The price of sexual harassment

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If anyone has been ignoring sexual harassment in the workplace, the case of Vergara v Ewin (FCAFC) should cause everyone to start taking the issue seriously.

It’s no longer just about unwanted behaviour around the office that employers need to be worried about. What staff get up to outside office hours should be of equal concern.

In Vergara v Ewin, the plaintiff was awarded nearly $500,000.00 in damages after the Federal Court found that a pub, at which an encounter between two colleagues took place after work was considered a “workplace”.


Ms Ewin was employed by Living and Leisure Australia as a chartered accountant and was sexually harassed on several occasions by Mr Vergara who was also employed by the company as an accountant on a casual basis.

Some examples of Mr Vergara’s conducted included:

  • Turning off the lights in the office that Ms Ewin shared with Mr Vergara, walking behind her and trying to touch her in the dark, telling her she should finish work;
  • Enticing Ms Ewin to come to the pub with him across the road by telling her that he would turn the light back on if she did as he had something he wanted to tell her;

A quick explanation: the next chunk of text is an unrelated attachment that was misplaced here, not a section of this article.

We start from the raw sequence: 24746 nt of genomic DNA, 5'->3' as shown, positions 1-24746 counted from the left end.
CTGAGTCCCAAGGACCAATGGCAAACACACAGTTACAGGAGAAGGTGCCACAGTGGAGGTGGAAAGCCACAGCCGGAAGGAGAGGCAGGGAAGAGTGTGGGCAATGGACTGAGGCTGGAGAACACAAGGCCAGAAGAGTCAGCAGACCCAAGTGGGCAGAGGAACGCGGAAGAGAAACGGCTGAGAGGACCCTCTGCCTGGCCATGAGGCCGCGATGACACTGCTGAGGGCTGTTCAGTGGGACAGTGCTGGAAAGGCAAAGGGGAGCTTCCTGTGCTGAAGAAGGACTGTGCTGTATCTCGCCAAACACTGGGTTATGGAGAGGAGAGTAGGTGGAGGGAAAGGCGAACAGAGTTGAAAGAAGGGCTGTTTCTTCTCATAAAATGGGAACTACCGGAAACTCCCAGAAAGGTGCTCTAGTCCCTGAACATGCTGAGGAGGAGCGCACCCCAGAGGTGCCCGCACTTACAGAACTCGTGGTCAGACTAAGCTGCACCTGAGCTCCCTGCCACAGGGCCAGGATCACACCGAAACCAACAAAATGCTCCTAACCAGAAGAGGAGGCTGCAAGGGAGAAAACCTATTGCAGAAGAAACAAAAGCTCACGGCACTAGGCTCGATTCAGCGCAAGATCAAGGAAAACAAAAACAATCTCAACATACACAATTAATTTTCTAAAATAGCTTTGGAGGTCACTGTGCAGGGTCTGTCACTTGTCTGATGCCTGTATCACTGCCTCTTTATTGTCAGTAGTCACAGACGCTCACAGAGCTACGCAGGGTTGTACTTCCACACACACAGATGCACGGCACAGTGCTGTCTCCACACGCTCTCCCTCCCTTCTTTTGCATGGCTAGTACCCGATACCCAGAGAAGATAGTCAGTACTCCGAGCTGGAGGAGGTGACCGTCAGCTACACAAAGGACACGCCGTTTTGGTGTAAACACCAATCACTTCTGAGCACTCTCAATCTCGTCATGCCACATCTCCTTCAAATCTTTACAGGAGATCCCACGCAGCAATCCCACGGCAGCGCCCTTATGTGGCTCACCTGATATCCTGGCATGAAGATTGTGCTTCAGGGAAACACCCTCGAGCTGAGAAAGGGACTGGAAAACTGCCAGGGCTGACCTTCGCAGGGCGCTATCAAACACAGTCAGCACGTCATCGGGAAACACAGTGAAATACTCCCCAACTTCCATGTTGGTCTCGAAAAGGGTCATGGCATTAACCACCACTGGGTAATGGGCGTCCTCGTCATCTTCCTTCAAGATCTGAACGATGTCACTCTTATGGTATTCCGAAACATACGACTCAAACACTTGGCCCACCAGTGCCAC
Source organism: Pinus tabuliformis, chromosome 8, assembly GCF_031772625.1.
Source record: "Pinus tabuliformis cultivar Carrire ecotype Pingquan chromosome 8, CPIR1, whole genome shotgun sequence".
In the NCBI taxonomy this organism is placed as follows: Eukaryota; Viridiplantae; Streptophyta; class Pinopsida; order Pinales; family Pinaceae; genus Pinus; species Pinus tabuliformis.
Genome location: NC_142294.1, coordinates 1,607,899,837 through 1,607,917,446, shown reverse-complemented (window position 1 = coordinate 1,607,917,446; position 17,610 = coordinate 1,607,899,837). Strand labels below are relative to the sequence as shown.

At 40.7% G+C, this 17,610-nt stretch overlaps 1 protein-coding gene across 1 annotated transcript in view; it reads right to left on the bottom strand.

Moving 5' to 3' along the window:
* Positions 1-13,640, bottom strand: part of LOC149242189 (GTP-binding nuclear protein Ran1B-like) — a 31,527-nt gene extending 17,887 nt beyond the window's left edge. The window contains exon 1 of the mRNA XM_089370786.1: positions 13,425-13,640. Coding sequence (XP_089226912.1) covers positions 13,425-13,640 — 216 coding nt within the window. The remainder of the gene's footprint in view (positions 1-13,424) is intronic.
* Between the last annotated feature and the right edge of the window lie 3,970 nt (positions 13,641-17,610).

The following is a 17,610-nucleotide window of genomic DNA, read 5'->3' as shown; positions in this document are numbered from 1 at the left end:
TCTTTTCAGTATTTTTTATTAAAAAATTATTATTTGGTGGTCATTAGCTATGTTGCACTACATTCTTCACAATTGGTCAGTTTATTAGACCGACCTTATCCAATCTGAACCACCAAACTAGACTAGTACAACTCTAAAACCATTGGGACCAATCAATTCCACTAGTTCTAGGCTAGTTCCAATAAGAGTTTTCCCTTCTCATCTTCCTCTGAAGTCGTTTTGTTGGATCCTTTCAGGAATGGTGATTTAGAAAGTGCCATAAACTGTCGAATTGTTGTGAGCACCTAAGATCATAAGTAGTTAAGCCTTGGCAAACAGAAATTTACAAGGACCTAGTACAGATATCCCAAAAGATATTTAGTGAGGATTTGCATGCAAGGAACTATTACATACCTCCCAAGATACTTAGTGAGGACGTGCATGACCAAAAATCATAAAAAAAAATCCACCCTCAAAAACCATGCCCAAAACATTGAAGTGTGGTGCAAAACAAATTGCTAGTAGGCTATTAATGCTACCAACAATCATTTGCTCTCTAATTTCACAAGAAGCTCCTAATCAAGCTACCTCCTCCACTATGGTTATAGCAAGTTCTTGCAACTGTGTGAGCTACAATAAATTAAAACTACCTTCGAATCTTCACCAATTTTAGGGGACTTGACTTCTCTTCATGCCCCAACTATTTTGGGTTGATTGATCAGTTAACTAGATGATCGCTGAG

• While at the pub, proposing that the two of them have an affair and later trying to kiss her. Ms Ewin, who is married declined his proposition.

Further, the following night, after an afternoon drinks function, at the Melbourne Aquarium, the Court found that Mr Ewin likely engaged in sexual intercourse with Ms Ewin, which she had no recollection of.

The Court made this finding based on circumstantial evidence which included Ms Ewin waking up the following day with physical symptoms consistent with penetration.

Why did Mr Vergara’s conduct constitute sexual harassment in the workplace?

The Court found that the visit to the pub by Ms Ewin was in response to the need to deal with Mr Vergara’s unwanted sexual advances which had commenced at the workplace. Therefore, each location at which the sexual harassment occurred, could be considered a “workplace”.

What can employers learn?

Employers need to remember that if a staff member goes to a place outside work, that place can still be viewed a workplace as long as there is a sufficient connection to the workplace as was the case in Vergara v Ewin.

The riskiest time for employers is obviously during the Christmas party season where staff are regularly attending “post work” functions which may not in the first instance be seen as having a connecting with the workplace.

By having strict policies and procedures in place, a safe workplace can be fostered and employers can protect themselves from liability.

While having a “Mr Vergara type” in the workplace probably can’t be avoided altogether, having policies in place is at least a step in the right direction.

Once policies and procedures are in place, it’s critical that they be enforced without exception.

If you have any questions in relation to this issue, or need assistance in preparing your policies and procedures, please contact me.